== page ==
2. GPS navigation devices. A friend and I were driving through St. Louis today and her GPS navigation system led us to a highway that was closed for construction (and had been closed for the better part of the past year) and I was reminded of a conversation I had a couple years ago with Dr. Ron Harstad, who presciently asked how we could use cell phone technology to route traffic more efficiently.

The operative principle is that the interface determines behavior. Imagine if there was a realtime integration of GPS navigation with Twitter. Instead of unique avatar names, you could identify posts with a unique identifier for the time and exact geographical navigation and scroll the most recent and most important posts along the sidebar. Crowdsourcing realtime information about traffic routes is both eminently feasible and pretty cheap, since the only additional work you’d have to do is add on a Twitter interface specific to the GPS system. Combatting things like spam or bad information is something that we’ve learned is really feasible through crowdsourcing and the only real work is to design the interface appropriately. You can take a look at Google Earth, where crowdsourcing has added incredible richness and value to an application that would be otherwise prohibitively expensive to engineer, or Facebook or Digg, where posts are subjected to realtime evaluation as users are able to evaluate which signals are valuable and which are not. Imagine the potential for coordinating and managing large emergency situations particularly.

Now to address objections. Generally speaking, objections to these proposals are all parametric questions that we can easily engineer around. Questions of security: how can we preserve a ballot’s integrity or prevent people from misusing realtime emergency navigation data can generally be addressed with the right set of protocols (you have a 3rd party control the voting platform or time-delay realtime emergency tweets in appropriate situations). Questions of workability: can we depend on telephone communications and satellites? What if Twitter goes down? These problems are generally managed by ensuring redundancy in the system. Questions of access: not everyone has a  cellphone (fortunately almost everyone does and they are really cheap).


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Great Lines in Economics, Everquest Edition

From the abstract to “Virtual Worlds: A First Hand Account of Market and Society on the Cyberian Frontier“, a December 2001 paper by economist Edward Castranova, this gem:

In March 1999, a small number of Californians discovered a new world called “Norrath”, populated by an exotic but industrious people. About 12,000 people call this place their permanent home, although some 60,000 are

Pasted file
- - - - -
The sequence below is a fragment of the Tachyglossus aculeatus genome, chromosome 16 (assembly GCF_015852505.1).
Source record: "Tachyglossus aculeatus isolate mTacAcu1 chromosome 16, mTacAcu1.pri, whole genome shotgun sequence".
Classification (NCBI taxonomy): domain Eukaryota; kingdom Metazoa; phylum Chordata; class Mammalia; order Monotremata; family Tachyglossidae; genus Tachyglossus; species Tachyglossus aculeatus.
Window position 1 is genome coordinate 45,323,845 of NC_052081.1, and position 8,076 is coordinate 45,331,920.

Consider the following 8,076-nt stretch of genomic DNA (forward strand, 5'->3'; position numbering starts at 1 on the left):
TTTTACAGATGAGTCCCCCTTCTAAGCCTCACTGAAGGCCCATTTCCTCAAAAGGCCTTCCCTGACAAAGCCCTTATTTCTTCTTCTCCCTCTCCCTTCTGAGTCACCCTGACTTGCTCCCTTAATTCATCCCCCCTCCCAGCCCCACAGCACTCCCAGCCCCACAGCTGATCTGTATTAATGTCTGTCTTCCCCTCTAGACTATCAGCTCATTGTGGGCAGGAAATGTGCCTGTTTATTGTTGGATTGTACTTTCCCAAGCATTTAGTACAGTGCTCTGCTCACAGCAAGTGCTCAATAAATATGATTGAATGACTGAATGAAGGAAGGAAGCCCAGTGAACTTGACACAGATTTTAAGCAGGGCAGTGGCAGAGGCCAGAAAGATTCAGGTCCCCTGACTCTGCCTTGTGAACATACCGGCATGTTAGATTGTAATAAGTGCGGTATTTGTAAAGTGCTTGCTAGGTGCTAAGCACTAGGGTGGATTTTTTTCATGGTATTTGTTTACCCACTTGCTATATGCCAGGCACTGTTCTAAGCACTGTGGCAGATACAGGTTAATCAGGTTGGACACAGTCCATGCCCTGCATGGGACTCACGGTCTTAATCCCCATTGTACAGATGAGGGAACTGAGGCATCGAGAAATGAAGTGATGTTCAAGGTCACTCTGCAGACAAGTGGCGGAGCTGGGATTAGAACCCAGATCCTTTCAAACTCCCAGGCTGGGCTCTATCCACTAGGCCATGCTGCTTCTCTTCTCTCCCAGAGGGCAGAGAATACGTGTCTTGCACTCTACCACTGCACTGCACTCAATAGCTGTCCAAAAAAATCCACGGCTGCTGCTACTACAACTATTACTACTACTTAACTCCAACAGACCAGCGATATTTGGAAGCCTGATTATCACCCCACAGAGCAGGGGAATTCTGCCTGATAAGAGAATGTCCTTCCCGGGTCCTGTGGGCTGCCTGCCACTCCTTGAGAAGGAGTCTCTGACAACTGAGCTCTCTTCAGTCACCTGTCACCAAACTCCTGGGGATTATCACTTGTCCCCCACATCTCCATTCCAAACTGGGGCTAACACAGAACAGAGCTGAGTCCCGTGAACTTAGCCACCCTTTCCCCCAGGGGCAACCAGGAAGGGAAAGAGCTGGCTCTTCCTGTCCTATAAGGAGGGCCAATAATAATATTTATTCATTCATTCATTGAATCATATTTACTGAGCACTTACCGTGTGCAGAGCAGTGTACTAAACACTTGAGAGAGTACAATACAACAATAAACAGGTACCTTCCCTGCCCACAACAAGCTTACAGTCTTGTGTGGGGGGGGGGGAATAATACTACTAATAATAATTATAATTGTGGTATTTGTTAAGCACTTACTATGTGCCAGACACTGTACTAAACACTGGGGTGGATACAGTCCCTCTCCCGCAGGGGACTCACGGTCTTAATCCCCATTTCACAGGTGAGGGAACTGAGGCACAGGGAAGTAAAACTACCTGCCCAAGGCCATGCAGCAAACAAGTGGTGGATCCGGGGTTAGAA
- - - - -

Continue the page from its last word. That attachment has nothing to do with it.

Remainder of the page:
present there at any given time. The nominal hourly wage is about USD 3.42 per hour, and the labors of the people produce a GNP per capita somewhere between that of Russia and Bulgaria.

Norrath, for those not in the know, is the land where the online massive multiplayer online roleplaying game (MMORPG) Everquest take place. For reference, Bulgaria’s GNP per capita in 2000 was $5,560; Russia’s was $8010 (source, Bureau of the Census 2002, L/N). Castranova’s paper is currently the second most downloaded economics paper on SSRN.

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What Precisely is Obscure?

Caught this line from the British Daily Mail in an article on the social networking service Twitter:

Twitter has decided to act after Tony La Russa, the coach of an obscure American baseball team, launched a legal action over a fake account. He claimed that postings in which he appeared to make light of the death of two of his players had been ‘hurtful’.

Obscure? Really? As a St. Louisan I am predictably skeptical.

Movies I’d Really Like To See

From the AFP:

VENICE (AFP) – “Lebanon” by Israeli Samuel Maoz, the story of the first Lebanon war told from inside an Israeli tank, won the Golden Lion at the Venice film festival Saturday.

Colin Firth, star of Tom Ford‘s “A Single Man,” picked up the Volpi Cup for best actor, while Russian actress Ksenia Rappoport won best actress for her role in “La Doppia Ora.”

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On Inglorious Basterds

Highly enjoyed this Tarantino flick, particularly the pop culture references that Americans wouldn’t get (and I’m not sure I’ve got them all). Close to my heart is the tribute to Francoise Villon’s famed Ballade (of the Ladies of Ancient Times) that reads in part:

Prince, n’enquerez de sepmaine
Ou elles sont, ne de cest an,
Qu’a ce reffrain ne vous remaine:
Mais ou sont les neiges d’antan?

Prince, don’t ask me in a week
or in a year what place they are;
I can only give you this refrain:
Where are the snows of yesteryear?

Villon does not typically translate well but this one does better than most.